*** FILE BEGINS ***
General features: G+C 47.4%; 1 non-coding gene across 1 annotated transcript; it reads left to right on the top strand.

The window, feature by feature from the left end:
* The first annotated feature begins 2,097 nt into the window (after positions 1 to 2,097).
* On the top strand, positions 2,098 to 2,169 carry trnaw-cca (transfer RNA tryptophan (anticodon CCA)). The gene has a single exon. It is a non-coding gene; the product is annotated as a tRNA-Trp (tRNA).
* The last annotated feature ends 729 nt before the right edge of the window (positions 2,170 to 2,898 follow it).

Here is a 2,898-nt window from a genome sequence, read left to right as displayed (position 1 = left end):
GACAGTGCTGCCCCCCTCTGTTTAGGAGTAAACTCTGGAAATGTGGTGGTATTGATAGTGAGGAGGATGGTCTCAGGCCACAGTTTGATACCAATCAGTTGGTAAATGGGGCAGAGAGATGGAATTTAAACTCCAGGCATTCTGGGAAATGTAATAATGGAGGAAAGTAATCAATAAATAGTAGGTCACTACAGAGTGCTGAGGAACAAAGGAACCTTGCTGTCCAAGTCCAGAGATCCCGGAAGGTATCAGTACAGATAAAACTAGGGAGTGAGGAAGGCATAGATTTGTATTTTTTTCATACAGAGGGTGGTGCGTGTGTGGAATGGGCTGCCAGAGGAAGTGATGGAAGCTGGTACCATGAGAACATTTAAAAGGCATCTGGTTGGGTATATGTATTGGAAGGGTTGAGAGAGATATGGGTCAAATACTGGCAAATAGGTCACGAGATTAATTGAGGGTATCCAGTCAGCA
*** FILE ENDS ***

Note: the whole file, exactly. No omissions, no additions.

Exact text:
General features: G+C 47.4%; 1 non-coding gene across 1 annotated transcript; it reads left to right on the top strand.

The window, feature by feature from the left end:
* The first annotated feature begins 2,097 nt into the window (after positions 1 to 2,097).
* On the top strand, positions 2,098 to 2,169 carry trnaw-cca (transfer RNA tryptophan (anticodon CCA)). The gene has a single exon. It is a non-coding gene; the product is annotated as a tRNA-Trp (tRNA).
* The last annotated feature ends 729 nt before the right edge of the window (positions 2,170 to 2,898 follow it).

Here is a 2,898-nt window from a genome sequence, read left to right as displayed (position 1 = left end):
GACAGTGCTGCCCCCCTCTGTTTAGGAGTAAACTCTGGAAATGTGGTGGTATTGATAGTGAGGAGGATGGTCTCAGGCCACAGTTTGATACCAATCAGTTGGTAAATGGGGCAGAGAGATGGAATTTAAACTCCAGGCATTCTGGGAAATGTAATAATGGAGGAAAGTAATCAATAAATAGTAGGTCACTACAGAGTGCTGAGGAACAAAGGAACCTTGCTGTCCAAGTCCAGAGATCCCGGAAGGTATCAGTACAGATAAAACTAGGGAGTGAGGAAGGCATAGATTTGTATTTTTTTCATACAGAGGGTGGTGCGTGTGTGGAATGGGCTGCCAGAGGAAGTGATGGAAGCTGGTACCATGAGAACATTTAAAAGGCATCTGGTTGGGTATATGTATTGGAAGGGTTGAGAGAGATATGGGTCAAATACTGGCAAATAGGTCACGAGATTAATTGAGGGTATCCAGTCAGCA